How long a rod?
Too many people don’t pay attention to the length of feeder rod they are using, but your choice will dictate how accurate your casting is. For fishing 30 yards out on a standard commercial, opt for a 10ft version, stepping up to a 12ft or 13ft rod when chucking beyond 50 yards on bigger waters.
Make yourself comfortable
Being comfortable when fishing from a box is incredibly important, or your mind will soon drift off the job. Make sure your side tray is as high as it can be so that you can reach bait with ease. Rig roosts and keepnets should also be easily accessible without having to over extend.
Positioning a pot
The positioning of your pole pot on the top kit will dictate how successful you are. Make sure it is only a few inches from the pole so that any loosefeed you drop in goes directly over the top of your hookbait.
Shotting patterns are rarely given the attention they deserve, and if you are after a mixed bag on commercials then one patterns always works well. Place a bulk of shot around 18ins to 2ft away from the hook and have three smaller dropper shot spread evenly between that and the hooklength loop. This will slow the fall of your hookbait and make it look natural as it nears the bottom.
Keep a short hair
The difference between an effective hair rig and one that doesn’t lead to many fish in the net is literally a few millimetres. The shorter the hair rig, the better and I find that hair rigs where there is only a tiny gap between the bait and the hook are most effective.
Control your area
On a busy commercial, think carefully about where you are going to fish. If all the anglers opposite are casting to the middle then the fish will probably avoid this commotion and go elsewhere. Look to fish in your own patch of water – even if that means coming shorter – and you’ll find more feeding fish.
Try a heavy plummet
We all know that plumbing the depth is important, but using the correct plummet is a must. If it is too light, you won’t be able to work out the contours of the bottom whereas a 20g-30g version will give you the precision that is required when using the pole.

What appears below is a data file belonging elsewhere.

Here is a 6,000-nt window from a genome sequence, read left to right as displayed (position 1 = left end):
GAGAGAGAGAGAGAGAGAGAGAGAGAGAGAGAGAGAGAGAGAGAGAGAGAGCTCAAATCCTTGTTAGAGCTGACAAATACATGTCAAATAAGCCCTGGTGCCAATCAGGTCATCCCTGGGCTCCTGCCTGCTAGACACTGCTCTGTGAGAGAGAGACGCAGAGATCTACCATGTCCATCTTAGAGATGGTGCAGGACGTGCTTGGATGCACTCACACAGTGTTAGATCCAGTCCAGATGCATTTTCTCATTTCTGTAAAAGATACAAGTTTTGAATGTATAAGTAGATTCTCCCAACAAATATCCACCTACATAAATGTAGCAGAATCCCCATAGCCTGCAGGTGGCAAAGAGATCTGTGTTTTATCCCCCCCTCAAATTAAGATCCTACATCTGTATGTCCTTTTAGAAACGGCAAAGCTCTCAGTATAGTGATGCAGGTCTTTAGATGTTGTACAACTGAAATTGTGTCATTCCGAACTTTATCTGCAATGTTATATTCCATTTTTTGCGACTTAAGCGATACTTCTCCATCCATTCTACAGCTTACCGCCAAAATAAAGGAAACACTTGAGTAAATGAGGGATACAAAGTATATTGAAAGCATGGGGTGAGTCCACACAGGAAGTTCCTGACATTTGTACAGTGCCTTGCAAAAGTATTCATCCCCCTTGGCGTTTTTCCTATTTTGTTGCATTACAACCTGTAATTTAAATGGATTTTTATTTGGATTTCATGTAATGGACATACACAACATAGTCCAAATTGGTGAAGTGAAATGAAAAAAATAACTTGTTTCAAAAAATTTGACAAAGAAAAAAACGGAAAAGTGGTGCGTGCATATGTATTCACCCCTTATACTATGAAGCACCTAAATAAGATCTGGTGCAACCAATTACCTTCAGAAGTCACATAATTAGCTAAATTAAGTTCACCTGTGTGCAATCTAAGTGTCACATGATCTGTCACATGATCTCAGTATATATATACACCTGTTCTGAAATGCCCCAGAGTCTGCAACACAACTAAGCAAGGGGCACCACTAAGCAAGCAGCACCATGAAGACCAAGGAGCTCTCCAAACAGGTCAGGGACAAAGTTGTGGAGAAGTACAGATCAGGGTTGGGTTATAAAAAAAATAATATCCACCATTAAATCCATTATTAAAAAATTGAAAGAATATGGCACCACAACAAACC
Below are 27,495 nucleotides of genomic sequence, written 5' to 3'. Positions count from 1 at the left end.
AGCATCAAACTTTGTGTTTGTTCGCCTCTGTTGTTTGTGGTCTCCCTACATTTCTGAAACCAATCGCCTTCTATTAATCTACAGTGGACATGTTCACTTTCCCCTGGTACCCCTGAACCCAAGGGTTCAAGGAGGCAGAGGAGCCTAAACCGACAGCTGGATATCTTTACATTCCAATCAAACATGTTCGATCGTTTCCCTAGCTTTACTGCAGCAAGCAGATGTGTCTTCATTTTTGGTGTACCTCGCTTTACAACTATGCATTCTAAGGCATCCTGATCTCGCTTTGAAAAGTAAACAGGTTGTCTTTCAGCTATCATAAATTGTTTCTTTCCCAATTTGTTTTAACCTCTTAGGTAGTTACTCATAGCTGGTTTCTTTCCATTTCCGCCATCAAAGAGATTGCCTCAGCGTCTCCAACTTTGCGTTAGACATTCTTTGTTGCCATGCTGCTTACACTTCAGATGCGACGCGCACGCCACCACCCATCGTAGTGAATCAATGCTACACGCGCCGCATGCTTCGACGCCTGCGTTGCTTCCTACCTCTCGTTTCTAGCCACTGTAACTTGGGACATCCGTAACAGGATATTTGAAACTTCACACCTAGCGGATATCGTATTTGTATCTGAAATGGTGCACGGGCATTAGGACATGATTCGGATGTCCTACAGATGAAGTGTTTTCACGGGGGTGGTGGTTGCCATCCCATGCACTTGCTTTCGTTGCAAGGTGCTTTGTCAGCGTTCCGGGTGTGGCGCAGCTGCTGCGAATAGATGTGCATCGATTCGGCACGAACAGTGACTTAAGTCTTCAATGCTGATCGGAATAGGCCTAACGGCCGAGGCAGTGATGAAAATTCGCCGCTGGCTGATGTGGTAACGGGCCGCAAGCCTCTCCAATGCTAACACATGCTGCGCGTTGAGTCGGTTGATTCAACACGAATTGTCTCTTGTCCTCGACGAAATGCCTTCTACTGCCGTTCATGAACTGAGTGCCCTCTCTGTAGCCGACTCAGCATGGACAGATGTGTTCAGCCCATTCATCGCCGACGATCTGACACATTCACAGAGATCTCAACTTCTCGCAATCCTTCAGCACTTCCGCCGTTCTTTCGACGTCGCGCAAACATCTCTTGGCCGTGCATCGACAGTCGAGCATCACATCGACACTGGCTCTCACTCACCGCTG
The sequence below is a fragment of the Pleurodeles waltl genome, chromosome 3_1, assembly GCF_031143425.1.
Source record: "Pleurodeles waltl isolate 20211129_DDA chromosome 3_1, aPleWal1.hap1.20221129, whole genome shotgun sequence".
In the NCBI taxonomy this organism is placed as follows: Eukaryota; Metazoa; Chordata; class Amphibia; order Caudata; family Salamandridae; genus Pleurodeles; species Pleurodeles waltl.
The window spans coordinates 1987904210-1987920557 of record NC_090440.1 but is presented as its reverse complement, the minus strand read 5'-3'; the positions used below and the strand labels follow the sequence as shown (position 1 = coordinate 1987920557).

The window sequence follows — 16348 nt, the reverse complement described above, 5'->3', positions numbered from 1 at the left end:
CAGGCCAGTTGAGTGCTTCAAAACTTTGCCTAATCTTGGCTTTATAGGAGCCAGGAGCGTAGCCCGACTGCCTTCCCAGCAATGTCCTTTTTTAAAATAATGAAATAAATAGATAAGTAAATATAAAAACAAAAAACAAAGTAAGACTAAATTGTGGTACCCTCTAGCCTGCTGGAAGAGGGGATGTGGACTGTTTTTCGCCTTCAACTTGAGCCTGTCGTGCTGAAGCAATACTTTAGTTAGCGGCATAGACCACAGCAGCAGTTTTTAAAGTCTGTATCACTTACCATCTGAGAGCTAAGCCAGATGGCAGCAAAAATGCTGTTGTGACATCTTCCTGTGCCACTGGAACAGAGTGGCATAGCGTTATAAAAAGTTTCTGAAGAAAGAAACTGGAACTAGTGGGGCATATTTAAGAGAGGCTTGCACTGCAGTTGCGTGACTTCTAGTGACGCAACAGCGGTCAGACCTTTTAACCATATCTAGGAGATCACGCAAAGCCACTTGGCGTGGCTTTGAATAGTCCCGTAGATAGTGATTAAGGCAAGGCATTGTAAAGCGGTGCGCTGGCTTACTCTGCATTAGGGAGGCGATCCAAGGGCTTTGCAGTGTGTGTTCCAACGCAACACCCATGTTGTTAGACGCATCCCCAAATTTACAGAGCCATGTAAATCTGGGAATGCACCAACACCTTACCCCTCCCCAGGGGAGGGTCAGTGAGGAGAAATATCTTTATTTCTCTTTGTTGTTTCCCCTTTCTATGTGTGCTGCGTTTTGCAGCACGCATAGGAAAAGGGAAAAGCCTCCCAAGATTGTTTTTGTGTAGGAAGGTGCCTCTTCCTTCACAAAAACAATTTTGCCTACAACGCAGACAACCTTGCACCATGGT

Sensibly strong rigs
If a fishery states that the carp run up to 15lb, don’t set up a rig to catch only fish of that size. Using heavy lines and hooks you’ll miss out on bites from smaller fish, so compromise.
On rivers I find an 18ins to 2ft hooklength best in coloured water. When bream fishing in normal conditions I will step up to 3ft, and 5ft for barbel, as they tend to sit well away from the feeder on big rivers like the Trent.
Don’t move a feeder
Once you have cast a feeder out don’t move it out of place. With a Method or pellet feeder you will only empty the frame and move your hookbait out of the pile of freebies. This will ultimately make the whole rig ineffective. When you cast out, make sure the feeder hits the water with the mainline still slack, so you can put a bend in the tip without moving the feeder.
Give it a chance
If your feeder is in the right place, leave it in the water for a long period of time. At this time of year you may only be fishing for 10 fish so don’t be afraid of leaving it be for up to 20 minutes.
Why plastic is best
I prefer a plastic open-end feeder to wire. This is because I am much more confident that all the bait stays in it until it gets to the bottom, and it also retrieves easier and doesn’t vibrate as much in the water.
To find the depth on bomb or feeder cast out a 1oz bomb. Once it hits the water start counting. A bomb of this size falls at a rate of a foot every half second, so you can work it out from there.
Fishing a light bomb
When fishing the bomb, the lightest lead you can get away with should be used at this time of year. Any excess commotion will spook any fish you have landed on and when fishing on commercials, a 3/8oz to ½oz bomb is about right.
Match feed to venue
Feeder groundbait when targeting bream depends on the water I am on. If it is a commercial that sees a lot of pellets than I will use a fishmeal-based product such as Sonubaits Bream Feeder, but if I am on a natural water I’ll turn to a cereal recipe such as Sonubaits Super Crumb Bream.
Half- Filled feeder
Half-filling a Banjo feeder is a fantastic way of getting extra bites in the cold. The reduced amount of food around the feeder forces the fish into taking the hookbait and it is often the bigger specimens that fall for this trick.